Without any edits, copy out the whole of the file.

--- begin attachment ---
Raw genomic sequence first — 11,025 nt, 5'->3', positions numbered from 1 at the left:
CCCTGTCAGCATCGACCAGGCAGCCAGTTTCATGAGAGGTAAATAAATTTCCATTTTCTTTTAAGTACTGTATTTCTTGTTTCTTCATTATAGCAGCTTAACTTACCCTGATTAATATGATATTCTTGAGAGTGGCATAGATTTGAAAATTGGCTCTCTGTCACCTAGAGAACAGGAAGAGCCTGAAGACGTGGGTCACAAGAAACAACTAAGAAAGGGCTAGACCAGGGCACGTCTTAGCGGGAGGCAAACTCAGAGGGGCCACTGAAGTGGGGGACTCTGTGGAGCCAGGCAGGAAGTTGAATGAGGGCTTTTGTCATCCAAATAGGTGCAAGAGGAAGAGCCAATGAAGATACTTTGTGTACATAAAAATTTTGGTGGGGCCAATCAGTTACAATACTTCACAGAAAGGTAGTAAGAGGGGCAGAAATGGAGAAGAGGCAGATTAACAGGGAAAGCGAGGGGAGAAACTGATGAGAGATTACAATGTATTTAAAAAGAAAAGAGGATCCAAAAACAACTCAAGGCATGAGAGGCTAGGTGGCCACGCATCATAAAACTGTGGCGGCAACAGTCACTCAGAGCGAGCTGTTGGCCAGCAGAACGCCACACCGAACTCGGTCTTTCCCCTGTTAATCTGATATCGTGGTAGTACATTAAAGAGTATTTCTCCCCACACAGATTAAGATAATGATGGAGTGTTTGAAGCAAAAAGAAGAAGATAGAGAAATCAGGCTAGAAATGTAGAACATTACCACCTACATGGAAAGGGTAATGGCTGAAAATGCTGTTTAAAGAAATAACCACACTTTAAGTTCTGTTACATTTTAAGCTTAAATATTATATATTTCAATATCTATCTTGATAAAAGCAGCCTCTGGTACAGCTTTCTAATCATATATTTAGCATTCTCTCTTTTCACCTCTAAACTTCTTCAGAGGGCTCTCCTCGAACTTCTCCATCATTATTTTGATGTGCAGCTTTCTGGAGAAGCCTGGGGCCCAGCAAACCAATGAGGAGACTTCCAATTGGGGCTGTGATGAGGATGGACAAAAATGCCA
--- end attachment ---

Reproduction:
Raw genomic sequence first — 11,025 nt, 5'->3', positions numbered from 1 at the left:
CCCTGTCAGCATCGACCAGGCAGCCAGTTTCATGAGAGGTAAATAAATTTCCATTTTCTTTTAAGTACTGTATTTCTTGTTTCTTCATTATAGCAGCTTAACTTACCCTGATTAATATGATATTCTTGAGAGTGGCATAGATTTGAAAATTGGCTCTCTGTCACCTAGAGAACAGGAAGAGCCTGAAGACGTGGGTCACAAGAAACAACTAAGAAAGGGCTAGACCAGGGCACGTCTTAGCGGGAGGCAAACTCAGAGGGGCCACTGAAGTGGGGGACTCTGTGGAGCCAGGCAGGAAGTTGAATGAGGGCTTTTGTCATCCAAATAGGTGCAAGAGGAAGAGCCAATGAAGATACTTTGTGTACATAAAAATTTTGGTGGGGCCAATCAGTTACAATACTTCACAGAAAGGTAGTAAGAGGGGCAGAAATGGAGAAGAGGCAGATTAACAGGGAAAGCGAGGGGAGAAACTGATGAGAGATTACAATGTATTTAAAAAGAAAAGAGGATCCAAAAACAACTCAAGGCATGAGAGGCTAGGTGGCCACGCATCATAAAACTGTGGCGGCAACAGTCACTCAGAGCGAGCTGTTGGCCAGCAGAACGCCACACCGAACTCGGTCTTTCCCCTGTTAATCTGATATCGTGGTAGTACATTAAAGAGTATTTCTCCCCACACAGATTAAGATAATGATGGAGTGTTTGAAGCAAAAAGAAGAAGATAGAGAAATCAGGCTAGAAATGTAGAACATTACCACCTACATGGAAAGGGTAATGGCTGAAAATGCTGTTTAAAGAAATAACCACACTTTAAGTTCTGTTACATTTTAAGCTTAAATATTATATATTTCAATATCTATCTTGATAAAAGCAGCCTCTGGTACAGCTTTCTAATCATATATTTAGCATTCTCTCTTTTCACCTCTAAACTTCTTCAGAGGGCTCTCCTCGAACTTCTCCATCATTATTTTGATGTGCAGCTTTCTGGAGAAGCCTGGGGCCCAGCAAACCAATGAGGAGACTTCCAATTGGGGCTGTGATGAGGATGGACAAAAATGCCA